Philippine House of Representatives Joint Committee Passes Medical Cannabis Bill

The recent passage of a medical cannabis bill in the Philippine House of Representatives has many organizations and agencies expressing their support or opposition for legalization.

On Feb. 6, the Philippine Medical Association (PMA) published a letter of opposition. The Philippine Medical Association (PMA) represents an estimated 98,202 physicians, which includes 121 societies, 8 specialty divisions, 96 specialty societies, and 50 affiliate societies. The letter includes a coalition of 21 medical organizations and associations in total.

“The Philippine Medical Association (PMA) Coalition recognizes that the UN Commission on Narcotic Drugs recently reclassified cannabis (marijuana) from Schedule IV to Schedule I of the Dangerous Drugs List—a move that recognized the plant’s medicinal value,” the letter began. “However, the UN Commission also emphasizes that cannabis is still under restriction on its use for non-medical and non-scientific purposes. That being said, the PMA coalition therefore strongly opposes all legislative bills intending to legalize cannabis (marijuana) if it is not for medicinal value as approved by the Philippine Food and Drug Administration.”

The letter explains the harms of “unproven medical indications” in connection to cannabis consumption, with an example of how cannabis can negatively affect the brain of a developing fetus in a pregnant person. The letter also claimed that children are at “significant risk” when exposed to cannabis, citing Sec. 12 Article III of the Philippine Constitution, which protects “the life of the unborn from conception to birth” as well as the life of the mother.

The PMA referenced a statement from the Committee of European Doctors from November 2023, which claims that cannabis is “a hazardous and addictive drug and serious public health concern, and therefore discourages cannabis use.”

The PMA also listed 10 statements regarding its stance on cannabis, including a statement that it does support medical cannabis if it has been approved by the Food and Drug Administration (FDA), and calls for more research overall. “We strongly support the conduct of local scientific studies on cannabis for medicinal purposes in legitimate research institutions under strict Institutional Review Board-approved research protocols to address the existing knowledge hap on cannabis efficacy and safety,” the PMA wrote. Another point claims that there is a “clear trend towards the harmful effects [of cannabis] that outweigh the purported benefits.”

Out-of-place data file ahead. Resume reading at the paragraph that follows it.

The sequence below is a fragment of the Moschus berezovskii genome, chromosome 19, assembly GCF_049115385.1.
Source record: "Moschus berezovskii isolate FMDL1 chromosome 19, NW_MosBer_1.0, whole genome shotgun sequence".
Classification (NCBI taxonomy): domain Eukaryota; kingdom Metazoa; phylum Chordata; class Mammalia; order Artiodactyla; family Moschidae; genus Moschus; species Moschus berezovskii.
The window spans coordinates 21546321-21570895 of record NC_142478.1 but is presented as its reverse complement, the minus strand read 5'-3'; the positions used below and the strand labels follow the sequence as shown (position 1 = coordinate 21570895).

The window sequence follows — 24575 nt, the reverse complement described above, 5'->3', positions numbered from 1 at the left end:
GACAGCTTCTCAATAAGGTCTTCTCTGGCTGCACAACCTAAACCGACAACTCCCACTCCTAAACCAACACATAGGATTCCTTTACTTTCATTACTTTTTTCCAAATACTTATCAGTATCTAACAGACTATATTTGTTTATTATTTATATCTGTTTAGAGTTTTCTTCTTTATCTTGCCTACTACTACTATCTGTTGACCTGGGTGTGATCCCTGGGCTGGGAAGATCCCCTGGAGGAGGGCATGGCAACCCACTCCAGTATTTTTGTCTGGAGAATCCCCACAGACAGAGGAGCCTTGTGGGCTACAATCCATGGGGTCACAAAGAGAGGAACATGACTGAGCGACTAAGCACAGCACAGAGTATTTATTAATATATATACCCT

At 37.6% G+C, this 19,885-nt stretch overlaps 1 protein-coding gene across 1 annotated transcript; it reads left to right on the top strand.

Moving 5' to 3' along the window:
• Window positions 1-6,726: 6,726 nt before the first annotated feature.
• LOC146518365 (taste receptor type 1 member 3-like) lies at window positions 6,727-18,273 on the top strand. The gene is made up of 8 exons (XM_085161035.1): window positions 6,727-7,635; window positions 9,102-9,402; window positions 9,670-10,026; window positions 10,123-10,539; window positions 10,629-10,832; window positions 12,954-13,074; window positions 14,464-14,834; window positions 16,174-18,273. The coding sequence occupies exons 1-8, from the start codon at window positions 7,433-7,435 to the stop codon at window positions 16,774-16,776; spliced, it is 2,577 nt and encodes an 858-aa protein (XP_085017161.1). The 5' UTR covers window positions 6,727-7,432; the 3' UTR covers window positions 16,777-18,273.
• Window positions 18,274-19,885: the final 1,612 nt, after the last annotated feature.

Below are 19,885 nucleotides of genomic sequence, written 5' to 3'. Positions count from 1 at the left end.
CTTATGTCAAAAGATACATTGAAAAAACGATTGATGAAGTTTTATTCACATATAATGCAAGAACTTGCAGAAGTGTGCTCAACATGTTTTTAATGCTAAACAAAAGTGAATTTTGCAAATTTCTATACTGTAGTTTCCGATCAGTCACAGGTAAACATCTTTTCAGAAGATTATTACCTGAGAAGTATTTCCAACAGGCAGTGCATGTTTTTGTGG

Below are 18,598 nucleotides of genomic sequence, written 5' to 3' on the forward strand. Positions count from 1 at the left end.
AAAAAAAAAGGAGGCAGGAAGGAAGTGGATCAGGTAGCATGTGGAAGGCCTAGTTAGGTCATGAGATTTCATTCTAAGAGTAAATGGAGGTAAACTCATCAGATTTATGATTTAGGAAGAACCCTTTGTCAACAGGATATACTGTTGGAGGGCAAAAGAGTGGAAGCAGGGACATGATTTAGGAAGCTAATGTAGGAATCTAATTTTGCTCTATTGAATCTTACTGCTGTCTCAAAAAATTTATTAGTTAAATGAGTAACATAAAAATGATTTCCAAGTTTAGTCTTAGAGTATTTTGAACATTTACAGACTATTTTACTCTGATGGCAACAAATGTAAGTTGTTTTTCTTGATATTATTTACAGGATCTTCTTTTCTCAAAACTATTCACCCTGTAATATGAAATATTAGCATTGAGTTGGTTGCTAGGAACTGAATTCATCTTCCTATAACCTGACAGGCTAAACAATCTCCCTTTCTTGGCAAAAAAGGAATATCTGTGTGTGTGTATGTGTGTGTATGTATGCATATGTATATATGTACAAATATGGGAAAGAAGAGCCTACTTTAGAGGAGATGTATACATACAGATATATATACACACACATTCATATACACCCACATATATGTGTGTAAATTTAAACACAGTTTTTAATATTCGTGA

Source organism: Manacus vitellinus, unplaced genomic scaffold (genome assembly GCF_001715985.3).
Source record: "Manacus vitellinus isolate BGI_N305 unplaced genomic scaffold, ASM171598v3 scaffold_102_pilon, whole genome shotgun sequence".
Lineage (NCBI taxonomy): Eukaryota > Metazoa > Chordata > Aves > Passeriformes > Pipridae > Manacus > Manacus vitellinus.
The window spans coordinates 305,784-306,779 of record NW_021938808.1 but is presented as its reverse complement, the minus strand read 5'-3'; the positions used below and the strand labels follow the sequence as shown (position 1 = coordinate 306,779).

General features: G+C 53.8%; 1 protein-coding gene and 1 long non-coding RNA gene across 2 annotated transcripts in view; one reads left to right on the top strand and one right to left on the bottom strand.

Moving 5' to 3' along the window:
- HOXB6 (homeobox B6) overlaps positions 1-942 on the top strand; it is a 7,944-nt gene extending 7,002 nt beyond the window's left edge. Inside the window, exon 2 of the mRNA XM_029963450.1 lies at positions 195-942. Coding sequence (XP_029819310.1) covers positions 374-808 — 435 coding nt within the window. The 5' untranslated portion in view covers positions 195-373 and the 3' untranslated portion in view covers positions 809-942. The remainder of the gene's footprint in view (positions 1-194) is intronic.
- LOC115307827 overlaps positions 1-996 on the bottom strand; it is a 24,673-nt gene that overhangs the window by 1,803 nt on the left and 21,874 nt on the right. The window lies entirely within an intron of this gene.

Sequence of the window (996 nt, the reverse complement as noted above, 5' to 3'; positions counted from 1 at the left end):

“To stand against the legalization of cannabis is to stand for a safer, bright future for all Filipino children. Let our position be clear and our voice unwavering; we must prioritize the well-being of our youth, ensuring they grow up in an environment free from the dangers posed by readily available marijuana,” the letter concluded.

According to, a joint panel of the Philippine House of Representatives approved a medical cannabis bill on Feb. 7. While the bill wouldn’t remove cannabis from the country’s list of dangerous substances, it would require the creation of a Medical Cannabis Office, which would be the “primary regulatory body for medical cannabis under the direct supervision and control of the Department of Health.” Additionally, it would allow patients to use medical cannabis if they have specific qualifying conditions, and cannabis would only be obtainable through “licensed hospitals, clinics, drugstores, or other medical facilities” after being prescribed by an accredited physician.

FDA Director General Samuel Zacate spoke at a press briefing on Feb. 13, confirming that he supports medical cannabis legalization. “Filipinos must have a wide range of therapeutic indications or drugs of choice. So ako [sic] for the record […] is very much open for marijuana as long as it has been streamlined and does not pose harm to the public,” Zacate said, according to The Philippine Star, although he did say the decision is “subject to the wisdom of the legislative [branch].”

According to Republic Asia, the Philippine Department of Health (DOH) released its own statement regarding medical and/or cannabis legalization on Feb. 14. “The DOH recognizes efforts to legalize medical cannabis use, which is distinct from recreational marijuana use. Any such initiatives should be based on the best available scientific evidence, weighed for cost-effectiveness and public health impact,” said the DOH. “Legislation should also consider the regulatory capacity of all government agencies that will be involved, should there be approval.”

The DOH confirmed that it does not support cannabis cultivation or the manufacturing of cannabis products. “The DOH reminds the general public that any use of marijuana at this point is still punishable by law, unless granted a compassionate special permit (CSP) signed by the Food and Drug Administration (FDA) Director General that would allow its use and importation in the country,” the DOH continued.

Nearby in Thailand, which legalized recreational cannabis in 2022, legislators have drafted a bill to ban adult-use consumption. The country’s government welcomed public opinions in January, and are now on the cusp of pushing prohibition legislation onto parliament. The new draft would criminalize cannabis “for entertainment or pleasure” with a 60,000 baht fine (or roughly $1,700 USD). Medical cannabis would still be permitted, according to a report from Associated Press.

The post Philippine House of Representatives Joint Committee Passes Medical Cannabis Bill appeared first on High Times.


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